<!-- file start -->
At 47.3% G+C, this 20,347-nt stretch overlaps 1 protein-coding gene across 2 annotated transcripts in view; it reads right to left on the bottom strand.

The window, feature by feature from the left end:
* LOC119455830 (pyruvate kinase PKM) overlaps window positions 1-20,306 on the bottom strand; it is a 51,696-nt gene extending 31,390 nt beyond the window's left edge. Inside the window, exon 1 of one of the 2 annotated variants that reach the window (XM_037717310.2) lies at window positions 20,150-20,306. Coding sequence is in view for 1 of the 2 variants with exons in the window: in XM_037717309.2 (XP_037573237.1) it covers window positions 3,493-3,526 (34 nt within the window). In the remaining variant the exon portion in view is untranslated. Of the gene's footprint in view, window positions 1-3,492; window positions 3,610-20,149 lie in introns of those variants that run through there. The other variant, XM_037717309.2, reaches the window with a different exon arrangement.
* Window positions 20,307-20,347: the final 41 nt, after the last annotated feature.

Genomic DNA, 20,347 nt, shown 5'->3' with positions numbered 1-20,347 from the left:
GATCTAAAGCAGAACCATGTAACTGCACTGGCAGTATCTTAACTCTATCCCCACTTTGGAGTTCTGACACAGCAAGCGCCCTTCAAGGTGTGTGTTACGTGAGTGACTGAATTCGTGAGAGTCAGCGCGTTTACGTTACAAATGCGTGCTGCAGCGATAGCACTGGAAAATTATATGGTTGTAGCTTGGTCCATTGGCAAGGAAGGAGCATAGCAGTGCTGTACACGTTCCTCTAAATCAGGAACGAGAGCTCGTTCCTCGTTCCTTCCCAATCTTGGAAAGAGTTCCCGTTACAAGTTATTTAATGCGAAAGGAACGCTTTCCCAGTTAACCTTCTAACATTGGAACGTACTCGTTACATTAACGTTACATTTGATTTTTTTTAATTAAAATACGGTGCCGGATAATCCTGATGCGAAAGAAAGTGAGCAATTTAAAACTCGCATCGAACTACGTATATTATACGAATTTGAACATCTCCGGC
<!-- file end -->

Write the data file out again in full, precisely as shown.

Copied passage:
At 47.3% G+C, this 20,347-nt stretch overlaps 1 protein-coding gene across 2 annotated transcripts in view; it reads right to left on the bottom strand.

The window, feature by feature from the left end:
* LOC119455830 (pyruvate kinase PKM) overlaps window positions 1-20,306 on the bottom strand; it is a 51,696-nt gene extending 31,390 nt beyond the window's left edge. Inside the window, exon 1 of one of the 2 annotated variants that reach the window (XM_037717310.2) lies at window positions 20,150-20,306. Coding sequence is in view for 1 of the 2 variants with exons in the window: in XM_037717309.2 (XP_037573237.1) it covers window positions 3,493-3,526 (34 nt within the window). In the remaining variant the exon portion in view is untranslated. Of the gene's footprint in view, window positions 1-3,492; window positions 3,610-20,149 lie in introns of those variants that run through there. The other variant, XM_037717309.2, reaches the window with a different exon arrangement.
* Window positions 20,307-20,347: the final 41 nt, after the last annotated feature.

Genomic DNA, 20,347 nt, shown 5'->3' with positions numbered 1-20,347 from the left:
GATCTAAAGCAGAACCATGTAACTGCACTGGCAGTATCTTAACTCTATCCCCACTTTGGAGTTCTGACACAGCAAGCGCCCTTCAAGGTGTGTGTTACGTGAGTGACTGAATTCGTGAGAGTCAGCGCGTTTACGTTACAAATGCGTGCTGCAGCGATAGCACTGGAAAATTATATGGTTGTAGCTTGGTCCATTGGCAAGGAAGGAGCATAGCAGTGCTGTACACGTTCCTCTAAATCAGGAACGAGAGCTCGTTCCTCGTTCCTTCCCAATCTTGGAAAGAGTTCCCGTTACAAGTTATTTAATGCGAAAGGAACGCTTTCCCAGTTAACCTTCTAACATTGGAACGTACTCGTTACATTAACGTTACATTTGATTTTTTTTAATTAAAATACGGTGCCGGATAATCCTGATGCGAAAGAAAGTGAGCAATTTAAAACTCGCATCGAACTACGTATATTATACGAATTTGAACATCTCCGGC